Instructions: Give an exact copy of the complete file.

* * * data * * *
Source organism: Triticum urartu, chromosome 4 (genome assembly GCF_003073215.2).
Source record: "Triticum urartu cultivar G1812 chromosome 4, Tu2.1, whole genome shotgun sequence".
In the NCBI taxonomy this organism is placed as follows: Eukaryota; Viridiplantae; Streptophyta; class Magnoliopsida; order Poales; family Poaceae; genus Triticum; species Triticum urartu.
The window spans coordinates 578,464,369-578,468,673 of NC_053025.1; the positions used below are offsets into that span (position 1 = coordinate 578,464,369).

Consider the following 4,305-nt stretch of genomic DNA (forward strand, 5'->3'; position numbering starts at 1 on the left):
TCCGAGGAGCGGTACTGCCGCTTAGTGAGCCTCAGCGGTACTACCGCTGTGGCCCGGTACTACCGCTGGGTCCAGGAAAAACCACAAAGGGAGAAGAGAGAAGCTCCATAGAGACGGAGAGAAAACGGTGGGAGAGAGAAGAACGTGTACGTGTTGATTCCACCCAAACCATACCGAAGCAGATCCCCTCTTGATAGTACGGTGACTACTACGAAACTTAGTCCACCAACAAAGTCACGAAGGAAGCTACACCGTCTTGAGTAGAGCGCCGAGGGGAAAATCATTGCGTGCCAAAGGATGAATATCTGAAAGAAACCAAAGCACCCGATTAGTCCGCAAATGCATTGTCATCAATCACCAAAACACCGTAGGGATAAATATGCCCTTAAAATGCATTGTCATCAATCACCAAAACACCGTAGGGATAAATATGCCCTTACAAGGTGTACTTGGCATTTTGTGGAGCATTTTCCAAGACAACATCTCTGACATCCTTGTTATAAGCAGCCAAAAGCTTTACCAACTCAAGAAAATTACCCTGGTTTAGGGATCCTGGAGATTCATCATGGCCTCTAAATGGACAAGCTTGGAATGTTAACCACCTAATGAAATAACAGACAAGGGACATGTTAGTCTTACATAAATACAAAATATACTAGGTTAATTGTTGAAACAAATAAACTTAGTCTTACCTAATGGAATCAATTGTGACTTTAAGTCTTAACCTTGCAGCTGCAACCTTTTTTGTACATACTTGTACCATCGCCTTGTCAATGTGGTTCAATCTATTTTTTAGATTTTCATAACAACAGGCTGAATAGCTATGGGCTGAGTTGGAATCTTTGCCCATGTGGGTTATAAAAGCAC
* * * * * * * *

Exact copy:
Source organism: Triticum urartu, chromosome 4 (genome assembly GCF_003073215.2).
Source record: "Triticum urartu cultivar G1812 chromosome 4, Tu2.1, whole genome shotgun sequence".
In the NCBI taxonomy this organism is placed as follows: Eukaryota; Viridiplantae; Streptophyta; class Magnoliopsida; order Poales; family Poaceae; genus Triticum; species Triticum urartu.
The window spans coordinates 578,464,369-578,468,673 of NC_053025.1; the positions used below are offsets into that span (position 1 = coordinate 578,464,369).

Consider the following 4,305-nt stretch of genomic DNA (forward strand, 5'->3'; position numbering starts at 1 on the left):
TCCGAGGAGCGGTACTGCCGCTTAGTGAGCCTCAGCGGTACTACCGCTGTGGCCCGGTACTACCGCTGGGTCCAGGAAAAACCACAAAGGGAGAAGAGAGAAGCTCCATAGAGACGGAGAGAAAACGGTGGGAGAGAGAAGAACGTGTACGTGTTGATTCCACCCAAACCATACCGAAGCAGATCCCCTCTTGATAGTACGGTGACTACTACGAAACTTAGTCCACCAACAAAGTCACGAAGGAAGCTACACCGTCTTGAGTAGAGCGCCGAGGGGAAAATCATTGCGTGCCAAAGGATGAATATCTGAAAGAAACCAAAGCACCCGATTAGTCCGCAAATGCATTGTCATCAATCACCAAAACACCGTAGGGATAAATATGCCCTTAAAATGCATTGTCATCAATCACCAAAACACCGTAGGGATAAATATGCCCTTACAAGGTGTACTTGGCATTTTGTGGAGCATTTTCCAAGACAACATCTCTGACATCCTTGTTATAAGCAGCCAAAAGCTTTACCAACTCAAGAAAATTACCCTGGTTTAGGGATCCTGGAGATTCATCATGGCCTCTAAATGGACAAGCTTGGAATGTTAACCACCTAATGAAATAACAGACAAGGGACATGTTAGTCTTACATAAATACAAAATATACTAGGTTAATTGTTGAAACAAATAAACTTAGTCTTACCTAATGGAATCAATTGTGACTTTAAGTCTTAACCTTGCAGCTGCAACCTTTTTTGTACATACTTGTACCATCGCCTTGTCAATGTGGTTCAATCTATTTTTTAGATTTTCATAACAACAGGCTGAATAGCTATGGGCTGAGTTGGAATCTTTGCCCATGTGGGTTATAAAAGCAC